Affiliate links on Android Authority may earn us a commission. Learn more.
Why your PS5 controller is flashing blue, and how to fix it
A status light may be better than nothing, but it’s not necessarily that helpful when you’re trying to figure out what’s wrong with something. So if the DualSense controller you’re using with your PlayStation 5, PC, or mobile device is a flashing blue light, what does it actually mean? And how can you fix the associated problem?
A flashing blue light on a PS5 controller means some sort of connectivity issue. There are a variety of potential fixes, from rebooting your PS5 (or other gaming system) to performing a controller reset.
JUMP TO KEY SECTIONS
Why is my PS5 controller blinking blue?
In short, it means that there’s some sort of connection issue between your DualSense and the gaming device you normally use it with, whether that’s a PS5 or otherwise. There could be some form of compatibility issue, and even if the device you’re using is supported, either that or the controller might need some sort of software or firmware update. If you’re connecting via USB instead of Bluetooth, it could be that the cable or ports are faulty.
With wireless links, it’s conceivable that other Bluetooth accessories could be creating interference. This is unlikely, but still possible, so it’s worth ruling out before you consider talking to Sony tech support or buying a replacement gamepad.
How to fix a PS5 controller that’s blinking blue
There are a few potential fixes, some of them simpler than others. We’ll list them in the rough order you should try them, saving the more time-consuming actions for last.
1. Restart your PS5 (or other gaming rig)
Sometimes, a simple restart will tackle problems like configuration bugs or a corrupted cache. To restart a PS5 without using your DualSense, hold down the power button until it beeps once. After it shuts down, push the power button again. If you’re lucky, your controller will resume working as if nothing had happened.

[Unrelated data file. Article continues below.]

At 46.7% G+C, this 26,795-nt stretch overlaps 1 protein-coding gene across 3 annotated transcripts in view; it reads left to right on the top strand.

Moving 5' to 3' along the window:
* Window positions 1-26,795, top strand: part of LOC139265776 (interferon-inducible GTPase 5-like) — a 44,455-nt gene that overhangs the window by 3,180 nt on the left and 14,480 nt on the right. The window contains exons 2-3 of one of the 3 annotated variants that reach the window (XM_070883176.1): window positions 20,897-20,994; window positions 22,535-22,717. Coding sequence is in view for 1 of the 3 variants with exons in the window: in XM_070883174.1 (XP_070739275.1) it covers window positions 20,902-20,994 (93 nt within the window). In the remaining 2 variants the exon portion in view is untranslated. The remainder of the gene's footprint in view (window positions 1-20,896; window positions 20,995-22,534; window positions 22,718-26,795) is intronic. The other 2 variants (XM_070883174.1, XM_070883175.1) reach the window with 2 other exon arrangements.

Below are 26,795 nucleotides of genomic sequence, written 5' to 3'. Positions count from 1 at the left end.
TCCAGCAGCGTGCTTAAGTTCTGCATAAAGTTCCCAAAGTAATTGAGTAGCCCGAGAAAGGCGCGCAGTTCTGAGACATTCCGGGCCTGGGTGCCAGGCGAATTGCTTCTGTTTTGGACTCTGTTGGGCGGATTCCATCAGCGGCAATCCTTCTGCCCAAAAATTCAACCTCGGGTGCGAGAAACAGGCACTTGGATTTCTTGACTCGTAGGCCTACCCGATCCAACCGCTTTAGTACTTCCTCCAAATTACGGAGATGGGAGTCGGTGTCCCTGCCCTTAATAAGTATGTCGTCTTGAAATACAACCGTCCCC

2. Temporarily disable nearby Bluetooth devices
This only applies if your controller is in wireless mode, naturally, but it’s relatively easy to turn off unnecessary Bluetooth devices, and you only need to try that in the same room as your gaming setup. In some cases, as with smarthphones, you can leave them on but quickly switch off their Bluetooth radios. In Android, swipe down from the top of your homescreen and tap the Bluetooth icon.
Note that you shouldn’t have to perform a Bluetooth purge every time you want to play. Even if this solves your problem once, interference tends to be short-lived, unlikely to repeat very frequently. You might consider moving some Bluetooth accessories further away from your play space.
3. Connect via USB, or try a different USB cable
If you’re not having any luck with Bluetooth, check if a USB connection will work, at least as a stopgap measure. You should be able to both play games and doublecheck that your device’s Bluetooth settings are correct. If USB works but problems persist with with your Bluetooth configuration, check out our dedicated wireless troubleshooting guide.
If you were already using USB, inspect both your ports and cable. Assuming there’s no visible damage, it might still be worth swapping in another USB cable on the chance that there’s some sort of unseen defect.
4. Update your software and firmware
Should you have some luck connecting one way or another, take the opportunity to update your DualSense and/or your gaming system. To update your PS5, go to Settings > System > System Software > System Software Update and Settings. If there’s newer software to download, you’ll see Update Available.
There’s no guarantee updates will solve connectivity issues, but Sony is pretty committed to pushing them out, so a critical bug discovered one month could be solved by the next. There’s a risk that updates can introduce new problems — but the chance is small, and worth taking if you’re already dealing with glitches.
5. Reset your controller
When all else fails, you might as well try a reset. To perform a hard reset, insert something like a paperclip, toothpick, or SIM tool into the Reset button hole on the back of your DualSense. Hold down the Reset button for about 5 seconds. When the process is complete, you’ll have to reconnect your controller as if it were new.
If even a reset doesn’t work, you’ll probably have to talk to Sony tech support. That may mean sending your DualSense off for repairs or replacement, and possibly paying up if you’re out of warranty.